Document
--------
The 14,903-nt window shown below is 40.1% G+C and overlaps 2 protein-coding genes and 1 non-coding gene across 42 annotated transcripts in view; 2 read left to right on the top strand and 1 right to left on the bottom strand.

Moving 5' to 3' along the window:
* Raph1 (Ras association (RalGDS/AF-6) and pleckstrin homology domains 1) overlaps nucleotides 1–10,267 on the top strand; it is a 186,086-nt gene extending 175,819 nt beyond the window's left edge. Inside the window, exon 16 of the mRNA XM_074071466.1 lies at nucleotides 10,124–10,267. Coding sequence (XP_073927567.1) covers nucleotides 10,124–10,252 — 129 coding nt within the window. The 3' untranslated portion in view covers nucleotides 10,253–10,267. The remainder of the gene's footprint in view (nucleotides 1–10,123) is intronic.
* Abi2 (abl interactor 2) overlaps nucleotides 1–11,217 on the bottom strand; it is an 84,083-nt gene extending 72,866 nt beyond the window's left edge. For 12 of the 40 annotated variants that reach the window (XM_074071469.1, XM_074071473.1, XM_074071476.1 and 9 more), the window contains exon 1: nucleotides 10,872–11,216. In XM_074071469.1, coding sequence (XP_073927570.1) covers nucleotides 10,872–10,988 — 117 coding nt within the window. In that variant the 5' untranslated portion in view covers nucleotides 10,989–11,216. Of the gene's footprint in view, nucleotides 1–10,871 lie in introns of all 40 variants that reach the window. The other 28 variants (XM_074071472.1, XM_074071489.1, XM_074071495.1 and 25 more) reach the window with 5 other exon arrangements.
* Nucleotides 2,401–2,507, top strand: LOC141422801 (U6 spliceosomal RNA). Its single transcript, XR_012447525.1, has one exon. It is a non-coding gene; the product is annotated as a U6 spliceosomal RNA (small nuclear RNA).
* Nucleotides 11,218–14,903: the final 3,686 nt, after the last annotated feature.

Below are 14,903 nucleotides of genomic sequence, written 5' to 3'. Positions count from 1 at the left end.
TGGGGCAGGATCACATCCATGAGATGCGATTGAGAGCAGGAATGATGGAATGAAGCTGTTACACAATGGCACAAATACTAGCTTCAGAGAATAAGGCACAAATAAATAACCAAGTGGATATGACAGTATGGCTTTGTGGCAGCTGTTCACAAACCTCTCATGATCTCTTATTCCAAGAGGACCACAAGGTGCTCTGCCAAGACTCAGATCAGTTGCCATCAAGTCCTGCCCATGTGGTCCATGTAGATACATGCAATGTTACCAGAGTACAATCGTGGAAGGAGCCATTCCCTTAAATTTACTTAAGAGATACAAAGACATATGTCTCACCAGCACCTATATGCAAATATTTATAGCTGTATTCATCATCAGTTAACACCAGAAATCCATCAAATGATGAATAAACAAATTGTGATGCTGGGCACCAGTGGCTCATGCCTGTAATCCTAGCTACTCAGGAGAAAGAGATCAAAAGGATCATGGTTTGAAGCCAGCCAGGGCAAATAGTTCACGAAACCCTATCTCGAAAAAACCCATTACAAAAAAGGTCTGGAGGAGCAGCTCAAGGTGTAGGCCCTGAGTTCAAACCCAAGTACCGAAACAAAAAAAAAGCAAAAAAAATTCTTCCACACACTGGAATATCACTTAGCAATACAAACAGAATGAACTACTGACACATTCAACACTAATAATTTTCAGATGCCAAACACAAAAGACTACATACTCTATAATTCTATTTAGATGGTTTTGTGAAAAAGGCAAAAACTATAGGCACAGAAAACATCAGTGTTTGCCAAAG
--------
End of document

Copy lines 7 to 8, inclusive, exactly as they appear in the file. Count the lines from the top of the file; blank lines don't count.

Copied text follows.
Below are 14,903 nucleotides of genomic sequence, written 5' to 3'. Positions count from 1 at the left end.
TGGGGCAGGATCACATCCATGAGATGCGATTGAGAGCAGGAATGATGGAATGAAGCTGTTACACAATGGCACAAATACTAGCTTCAGAGAATAAGGCACAAATAAATAACCAAGTGGATATGACAGTATGGCTTTGTGGCAGCTGTTCACAAACCTCTCATGATCTCTTATTCCAAGAGGACCACAAGGTGCTCTGCCAAGACTCAGATCAGTTGCCATCAAGTCCTGCCCATGTGGTCCATGTAGATACATGCAATGTTACCAGAGTACAATCGTGGAAGGAGCCATTCCCTTAAATTTACTTAAGAGATACAAAGACATATGTCTCACCAGCACCTATATGCAAATATTTATAGCTGTATTCATCATCAGTTAACACCAGAAATCCATCAAATGATGAATAAACAAATTGTGATGCTGGGCACCAGTGGCTCATGCCTGTAATCCTAGCTACTCAGGAGAAAGAGATCAAAAGGATCATGGTTTGAAGCCAGCCAGGGCAAATAGTTCACGAAACCCTATCTCGAAAAAACCCATTACAAAAAAGGTCTGGAGGAGCAGCTCAAGGTGTAGGCCCTGAGTTCAAACCCAAGTACCGAAACAAAAAAAAAGCAAAAAAAATTCTTCCACACACTGGAATATCACTTAGCAATACAAACAGAATGAACTACTGACACATTCAACACTAATAATTTTCAGATGCCAAACACAAAAGACTACATACTCTATAATTCTATTTAGATGGTTTTGTGAAAAAGGCAAAAACTATAGGCACAGAAAACATCAGTGTTTGCCAAAG